Long-term radiological studies have shown that a high rate of fusion can be achieved with posterolateral spondylodesis. Radiological findings, however, do not always correlate with patient satisfaction and outcome. No studies have been conducted on the long-term results of functional outcome, including spinal mobility and trunk strength measurements, after operative treatment of spondylolysis and spondylolisthesis, as compared with the reference population. Of 129 consecutive patients with isthmic spondylolisthesis operated on with spondylodesis between 1977 and 1987, 107 (83%) participated in the study. Posterior spondylodesis was performed in 29 (27%) patients and posterolateral spondylodesis in 78 (73%) patients. The average follow-up time was 20.9 years (range 15.1–26.2 years). Radiographs obtained preoperatively and at the 2-year and final follow-ups were assessed for quality of the fusion and degenerative changes. Outcome was assessed at the last follow-up by physical examination, spinal mobility and non-dynamometric trunk strength measurements, and calculation of Oswestry disability index (ODI) scores. The fusion rate was 66% after posterior fusion and 83% after posterolateral fusion. Degenerative changes in the lumbar intervertebral discs above the fusion level were noted in 13 (12%) patients. At the final follow-up 14% of patients reported back pain often or very often. The mean ODI score was 7.6 (0–68). Moderate disability was found in 6% of patients and severe disability in 1%; one patient was crippled. No correlation was found between disc degeneration or solidity of the fusion and the ODI score. Non-dynamometric trunk strength measurements corresponded with the reference values. Lumbar flexion, but not extension, was diminished when compared with that of the reference population. The overall long-term clinical outcome is good in patients with spondylolysis and spondylolisthesis operated on with posterior or posterolateral fusion. The clinical and radiological outcomes do not, however, appear to correlate with each other. Lumbar flexion is diminished, but the patients perform, on average, as well as the general population in non-dynamometric trunk strength measurements.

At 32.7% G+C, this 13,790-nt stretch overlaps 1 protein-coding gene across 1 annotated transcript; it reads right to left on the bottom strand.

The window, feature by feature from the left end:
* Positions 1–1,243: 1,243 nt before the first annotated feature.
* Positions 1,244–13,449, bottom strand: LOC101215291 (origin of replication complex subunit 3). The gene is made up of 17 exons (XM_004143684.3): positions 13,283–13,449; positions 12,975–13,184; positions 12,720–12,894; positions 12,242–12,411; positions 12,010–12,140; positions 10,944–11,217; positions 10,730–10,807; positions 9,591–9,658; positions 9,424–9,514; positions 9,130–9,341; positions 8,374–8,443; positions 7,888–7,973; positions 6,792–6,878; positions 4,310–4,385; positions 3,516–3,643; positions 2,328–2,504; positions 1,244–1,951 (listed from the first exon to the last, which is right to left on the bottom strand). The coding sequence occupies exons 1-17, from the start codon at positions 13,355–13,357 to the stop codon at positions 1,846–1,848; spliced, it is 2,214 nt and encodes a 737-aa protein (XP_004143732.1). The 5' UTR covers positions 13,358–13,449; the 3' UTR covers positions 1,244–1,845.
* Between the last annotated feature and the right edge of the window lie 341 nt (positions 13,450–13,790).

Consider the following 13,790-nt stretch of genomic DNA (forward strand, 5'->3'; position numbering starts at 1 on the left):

Spondylolysis Spondylolisthesis Spinal fusion Functional outcome Oswestry disability index